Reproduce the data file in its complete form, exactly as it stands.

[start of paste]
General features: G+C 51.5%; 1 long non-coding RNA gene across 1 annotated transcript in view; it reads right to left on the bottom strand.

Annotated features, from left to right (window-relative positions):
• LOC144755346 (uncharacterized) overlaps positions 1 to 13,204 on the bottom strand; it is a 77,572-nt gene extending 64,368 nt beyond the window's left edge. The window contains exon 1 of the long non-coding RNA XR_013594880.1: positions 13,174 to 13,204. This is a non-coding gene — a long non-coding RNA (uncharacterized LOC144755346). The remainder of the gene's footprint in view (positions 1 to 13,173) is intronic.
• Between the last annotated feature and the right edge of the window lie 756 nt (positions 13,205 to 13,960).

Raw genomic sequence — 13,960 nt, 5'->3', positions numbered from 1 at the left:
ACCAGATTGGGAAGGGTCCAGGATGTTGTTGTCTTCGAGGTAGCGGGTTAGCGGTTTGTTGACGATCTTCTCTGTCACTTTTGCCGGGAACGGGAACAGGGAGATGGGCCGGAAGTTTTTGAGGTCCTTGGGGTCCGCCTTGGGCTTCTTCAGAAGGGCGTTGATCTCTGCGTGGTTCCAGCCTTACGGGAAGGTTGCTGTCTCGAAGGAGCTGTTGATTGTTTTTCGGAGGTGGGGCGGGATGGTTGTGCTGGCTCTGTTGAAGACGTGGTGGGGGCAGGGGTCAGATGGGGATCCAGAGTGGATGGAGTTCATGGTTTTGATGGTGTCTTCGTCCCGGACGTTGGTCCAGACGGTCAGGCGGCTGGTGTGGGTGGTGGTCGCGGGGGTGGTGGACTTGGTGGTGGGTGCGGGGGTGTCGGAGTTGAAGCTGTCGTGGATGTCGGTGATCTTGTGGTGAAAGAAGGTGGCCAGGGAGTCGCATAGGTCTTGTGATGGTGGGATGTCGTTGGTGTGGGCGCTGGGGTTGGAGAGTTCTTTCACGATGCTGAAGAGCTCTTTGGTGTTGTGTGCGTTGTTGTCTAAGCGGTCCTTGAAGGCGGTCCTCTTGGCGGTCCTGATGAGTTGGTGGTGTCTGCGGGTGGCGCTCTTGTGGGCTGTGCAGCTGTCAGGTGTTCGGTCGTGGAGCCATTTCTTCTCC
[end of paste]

General features: G+C 51.5%; 1 long non-coding RNA gene across 1 annotated transcript in view; it reads right to left on the bottom strand.

Annotated features, from left to right (window-relative positions):
• LOC144755346 (uncharacterized) overlaps positions 1 to 13,204 on the bottom strand; it is a 77,572-nt gene extending 64,368 nt beyond the window's left edge. The window contains exon 1 of the long non-coding RNA XR_013594880.1: positions 13,174 to 13,204. This is a non-coding gene — a long non-coding RNA (uncharacterized LOC144755346). The remainder of the gene's footprint in view (positions 1 to 13,173) is intronic.
• Between the last annotated feature and the right edge of the window lie 756 nt (positions 13,205 to 13,960).

Raw genomic sequence — 13,960 nt, 5'->3', positions numbered from 1 at the left:
ACCAGATTGGGAAGGGTCCAGGATGTTGTTGTCTTCGAGGTAGCGGGTTAGCGGTTTGTTGACGATCTTCTCTGTCACTTTTGCCGGGAACGGGAACAGGGAGATGGGCCGGAAGTTTTTGAGGTCCTTGGGGTCCGCCTTGGGCTTCTTCAGAAGGGCGTTGATCTCTGCGTGGTTCCAGCCTTACGGGAAGGTTGCTGTCTCGAAGGAGCTGTTGATTGTTTTTCGGAGGTGGGGCGGGATGGTTGTGCTGGCTCTGTTGAAGACGTGGTGGGGGCAGGGGTCAGATGGGGATCCAGAGTGGATGGAGTTCATGGTTTTGATGGTGTCTTCGTCCCGGACGTTGGTCCAGACGGTCAGGCGGCTGGTGTGGGTGGTGGTCGCGGGGGTGGTGGACTTGGTGGTGGGTGCGGGGGTGTCGGAGTTGAAGCTGTCGTGGATGTCGGTGATCTTGTGGTGAAAGAAGGTGGCCAGGGAGTCGCATAGGTCTTGTGATGGTGGGATGTCGTTGGTGTGGGCGCTGGGGTTGGAGAGTTCTTTCACGATGCTGAAGAGCTCTTTGGTGTTGTGTGCGTTGTTGTCTAAGCGGTCCTTGAAGGCGGTCCTCTTGGCGGTCCTGATGAGTTGGTGGTGTCTGCGGGTGGCGCTCTTGTGGGCTGTGCAGCTGTCAGGTGTTCGGTCGTGGAGCCATTTCTTCTCC